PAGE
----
Callaghan Innovation launches today with three areas of focus: To Motivate; To Connect; and To Deliver.
Callaghan Innovation will have critical mass to make things happen through an absolute commitment to ensuring access to first class science, engineering, technology and design.
The day one “To Deliver” capability in Callaghan Innovation currently undertakes highly specialised projects for 200 New Zealand commercial clients, some with multi-year assignments. This Science, Engineering and Technology Delivery Group of Callaghan Innovation was formerly the Crown Research Institute IRL.
Shortly the FoodBowl here in Auckland becomes part of Callaghan Innovation – this is a high tech experimentation facility in the Airport campus for a sector that is vital to New Zealand’s future, food innovation.
From day one Callaghan Innovation will also deliver the government’s business R&D funding programmes.
However, what Callaghan Innovation delivers will evolve significantly.
The second stream is To Connect. This is largely new. Callaghan Innovation’s point of difference is that we will work with firms to help them to easily navigate and connect with expertise and facilities from across the whole science, engineering technology and design sector.
The business case has identified over 6000 potential firms which might use the services of Callaghan Innovation – wanting information and advice, and wishing to be connected to sources of innovation that will drive their performance. Callaghan Innovation will have a range of navigation and connection services including a frontline team of agents who are experienced in the fields of development and commercialisation. These people will be available in person, online and through a new 0800 service, which government knows from several programmes to be a highly favoured channel for firms.
The Callaghan Innovation Connect service will also be pro-active and identify opportunities and initiatives to be taken, bring people together, and instigate and support multi-year projects that can add significant value and grow new globally competitive industries.
New Zealand’s top 100 high tech companies alone already export in excess of $5B annually. What role can Callaghan Innovation play in the goal of increasing the nation’s total exports by $20B by 2025?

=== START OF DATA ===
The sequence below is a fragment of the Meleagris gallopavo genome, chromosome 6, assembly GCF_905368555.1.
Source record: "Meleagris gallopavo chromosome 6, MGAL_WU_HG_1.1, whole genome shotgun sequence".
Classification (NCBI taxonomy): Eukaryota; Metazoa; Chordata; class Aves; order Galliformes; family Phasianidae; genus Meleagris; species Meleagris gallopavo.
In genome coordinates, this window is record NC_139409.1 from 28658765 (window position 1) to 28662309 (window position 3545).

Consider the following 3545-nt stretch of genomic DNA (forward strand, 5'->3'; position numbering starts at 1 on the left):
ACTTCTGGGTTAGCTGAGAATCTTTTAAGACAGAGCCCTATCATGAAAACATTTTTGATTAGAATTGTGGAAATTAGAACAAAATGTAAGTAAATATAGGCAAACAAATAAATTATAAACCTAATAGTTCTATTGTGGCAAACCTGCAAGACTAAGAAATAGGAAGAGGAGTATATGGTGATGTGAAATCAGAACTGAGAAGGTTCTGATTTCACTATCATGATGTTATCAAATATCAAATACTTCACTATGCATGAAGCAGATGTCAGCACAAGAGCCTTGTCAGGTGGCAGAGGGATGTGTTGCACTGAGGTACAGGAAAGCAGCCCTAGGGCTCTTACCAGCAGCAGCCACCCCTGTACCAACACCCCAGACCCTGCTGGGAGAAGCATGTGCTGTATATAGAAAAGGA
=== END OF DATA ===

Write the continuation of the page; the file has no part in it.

And finally To Motivate. Many people have told me what Paul Callaghan would and would not have approved of. One thing we can all agree on is that Sir Paul was a brilliant motivator, communicator, and instigator.
He played an unrivalled role in raising the profile and importance of innovation. Just as we take his name, so too do we take the responsibility to promote the critical role innovation has to play. Over time you will see the creation of new networks, events, internships and scholarships and more, to continue to build the appetite and appreciation for innovation.
Today is an important day for Callaghan Innovation. It marks our start, and in many respects we are a start-up. Priority #1 is continuing to deliver the “business-as-usual” functions that have transferred from IRL, and business R&D grants that form our core. In the next five months a major focus will be refining the new services and support we will provide longer term, and defining the modus operandi of our new organisation that will result in something tangibly different from what we had before. This activity must be done in concert with others; these new areas must resonate with industry as well as science, engineering, technology and design providers.
The image we chose for the invitation to today’s launch was quite deliberate; it is on the one hand a literal illustration of Cape Reinga, but metaphorically it points north. Outwards. To markets.
I said earlier there is no shortage of ideas in New Zealand, but an idea is not an innovation until it wins in the market, until it touches the lives of consumers and improves the performance of industry.
This is our challenge, not just for Callaghan Innovation but for all New Zealand firms. The effort to convert ideas into innovation is significant, which is why this step-change has been given such a priority by the Government. We can become world champions at innovation if we work together; not by sitting in the stands and watching on with interest, but by a full-blooded commitment to collaboration, acceleration – and the exhilaration that comes from winning.
Thank you. And now the Minister and I will be pleased to take your questions.